When he received his set of Conduit Motions, he put them through their paces to see how they would measure up in the flow arts world, and as a result, he put out a really fascinating review of his take on what this technology is used for, and what it can be used for.

Drex goes into a very good non technical person's evaluation of the Conduit Motions, and what he calls, "beaming the sound into your head, like something out of the Jetsons."

 

You can follow Drex on his instagram.

 


 

Our next user profile is David Nghiem. Dave is a biomedical engineer and technologist, with several high profile technology projects over the years on the Hackaday.com website.

Among the things he's famous for is creating a suit where you can control things with your muscles.

And he won the 2015 TechCrunch Disrupt NYC Hackathon with an IoT device he created from a box of scraps.

Not surprisingly, Dave knows his stuff as an engineer. He's also a fire performer and a D.C. bike commuter. And it's in his bicycle commuting that he finds the most use of his set of Conduit Motions. Using the headphones while fire performing is just the icing on the cake for Dave. 


Interviewer: So what got you interested in the Conduit Motions headphones?

Dave: I bike about 20 miles a day. I ride from the outskirts of metro area D.C. into downtown to my co-working space, and back, so I spend about 2 hours on the bike doing battle with traffic. I don't know if you know this, but D.C. drivers are hands down, the worst drivers in America. And I've biked and lived in Boston, NYC, Philadelphia, San Francisco, and Sand Diego. Washington D.C. is pure hell when it comes to the capability of the drivers. 

Interviewer: I've heard that. What makes D.C. drivers so awful?

Dave: In my view, D.C. drivers act like New Yorkers, without the New York need, or the New York ability to drive. In NYC, you'll see a lot of drivers who will drive rough, but then you see them pull into a slot with maybe an inch distance from the other two cars. It's amazing. I give New Yorkers props for that. Competent Assholes is what I like to call em. But in D.C., they need at least six feet. That's how bad they are.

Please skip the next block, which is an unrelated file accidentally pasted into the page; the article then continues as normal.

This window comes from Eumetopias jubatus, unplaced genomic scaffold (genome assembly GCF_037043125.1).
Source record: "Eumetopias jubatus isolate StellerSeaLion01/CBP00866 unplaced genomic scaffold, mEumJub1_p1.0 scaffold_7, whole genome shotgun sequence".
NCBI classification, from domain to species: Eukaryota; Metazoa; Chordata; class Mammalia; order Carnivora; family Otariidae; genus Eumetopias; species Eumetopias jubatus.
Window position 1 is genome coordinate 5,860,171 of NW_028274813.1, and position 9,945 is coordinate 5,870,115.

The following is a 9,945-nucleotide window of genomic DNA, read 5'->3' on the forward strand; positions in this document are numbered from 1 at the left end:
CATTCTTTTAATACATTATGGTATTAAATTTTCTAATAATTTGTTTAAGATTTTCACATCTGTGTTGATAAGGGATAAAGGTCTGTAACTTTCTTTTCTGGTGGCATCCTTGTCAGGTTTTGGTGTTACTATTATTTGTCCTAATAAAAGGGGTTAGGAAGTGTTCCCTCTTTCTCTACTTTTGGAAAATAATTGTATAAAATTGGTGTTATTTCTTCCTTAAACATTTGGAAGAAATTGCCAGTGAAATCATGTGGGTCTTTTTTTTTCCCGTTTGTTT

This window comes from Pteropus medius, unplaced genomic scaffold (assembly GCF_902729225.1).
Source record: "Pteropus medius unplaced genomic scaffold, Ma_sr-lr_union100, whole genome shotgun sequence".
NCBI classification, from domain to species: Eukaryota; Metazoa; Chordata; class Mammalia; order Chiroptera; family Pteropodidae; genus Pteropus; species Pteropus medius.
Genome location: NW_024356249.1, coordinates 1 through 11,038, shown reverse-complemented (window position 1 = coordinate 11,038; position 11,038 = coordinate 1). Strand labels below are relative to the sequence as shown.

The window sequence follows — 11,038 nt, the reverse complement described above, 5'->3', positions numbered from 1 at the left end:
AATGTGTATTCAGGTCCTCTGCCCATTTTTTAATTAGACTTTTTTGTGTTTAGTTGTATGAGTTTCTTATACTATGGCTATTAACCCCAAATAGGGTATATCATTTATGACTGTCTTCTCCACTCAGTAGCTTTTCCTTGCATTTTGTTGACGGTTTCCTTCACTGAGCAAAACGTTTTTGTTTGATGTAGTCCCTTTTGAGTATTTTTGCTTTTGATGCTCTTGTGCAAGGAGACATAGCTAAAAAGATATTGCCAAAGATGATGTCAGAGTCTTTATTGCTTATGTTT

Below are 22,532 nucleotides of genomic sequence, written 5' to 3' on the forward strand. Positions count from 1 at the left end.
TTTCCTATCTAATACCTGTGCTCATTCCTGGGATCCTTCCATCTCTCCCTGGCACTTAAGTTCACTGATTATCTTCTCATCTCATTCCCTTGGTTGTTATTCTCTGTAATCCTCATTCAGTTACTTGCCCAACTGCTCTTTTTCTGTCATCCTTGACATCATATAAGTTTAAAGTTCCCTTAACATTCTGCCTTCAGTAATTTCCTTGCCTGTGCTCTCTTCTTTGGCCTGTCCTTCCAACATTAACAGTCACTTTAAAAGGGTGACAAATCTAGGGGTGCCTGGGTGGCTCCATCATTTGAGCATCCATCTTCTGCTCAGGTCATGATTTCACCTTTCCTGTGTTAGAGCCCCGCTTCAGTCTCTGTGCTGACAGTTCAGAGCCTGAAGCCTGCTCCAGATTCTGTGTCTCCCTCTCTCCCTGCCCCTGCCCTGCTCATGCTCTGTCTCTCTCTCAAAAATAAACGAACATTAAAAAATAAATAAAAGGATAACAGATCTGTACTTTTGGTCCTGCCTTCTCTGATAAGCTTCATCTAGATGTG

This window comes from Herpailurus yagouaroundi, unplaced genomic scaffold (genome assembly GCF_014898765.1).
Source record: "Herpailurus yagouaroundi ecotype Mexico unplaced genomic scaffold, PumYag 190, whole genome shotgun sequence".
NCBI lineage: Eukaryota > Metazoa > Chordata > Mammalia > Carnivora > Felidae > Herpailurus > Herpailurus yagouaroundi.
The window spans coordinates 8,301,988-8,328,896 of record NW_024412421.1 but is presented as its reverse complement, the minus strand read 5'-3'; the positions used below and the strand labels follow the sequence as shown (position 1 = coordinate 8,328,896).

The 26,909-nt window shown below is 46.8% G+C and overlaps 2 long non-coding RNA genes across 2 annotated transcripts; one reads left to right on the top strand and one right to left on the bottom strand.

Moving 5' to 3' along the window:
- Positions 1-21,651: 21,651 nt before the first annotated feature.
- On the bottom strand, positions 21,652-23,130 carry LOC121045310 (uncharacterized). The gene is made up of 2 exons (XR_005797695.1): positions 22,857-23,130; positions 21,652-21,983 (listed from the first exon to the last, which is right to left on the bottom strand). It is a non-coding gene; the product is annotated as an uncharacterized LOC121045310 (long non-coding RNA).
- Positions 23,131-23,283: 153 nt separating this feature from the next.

Besides the usual texting while driving, talking on the phone while driving, not paying attention, it's a veritable war zone out there as a bicyclist. Basically, D.C. drivers really should be using Conduit Motions. No seriously, I've seen way too many asshats staring down at the screen or holding a phone to their head. It's nuts out there.

Interviewer: That's bad. So what do you do, bike on the side walks?

Dave: Well, don't tell anybody, because it's illegal to do that, but yes, I will on occasion do that. But most of the time, I just stay hyper aware. I'm always checking over my shoulder. Thing is, my commute has about 7 miles of just back country trails before I hit the urban area, so that's where I like to relax, decompress, and listen to my music and audio books. 

Interviewer: And that's where the Conduit Motions come in?

Dave: Yes! Before I found the Conduit Motions, I used to use a pair of bluetooth earbud headphones. 

Interviewer: What made you choose the Conduit Motions? Well, actually, how did you find out about them?

Dave: I saw a friend of mine wearing them, and I asked him what they were. He said they were bone conduction headphones. Now, I used to do research a long time ago at Boston University's Hearing Research lab when I was an undergrad student in Biomedical Engineering, so I was already familiar with the concept. But when I saw this implementation of them... 

Interviewer: You saw...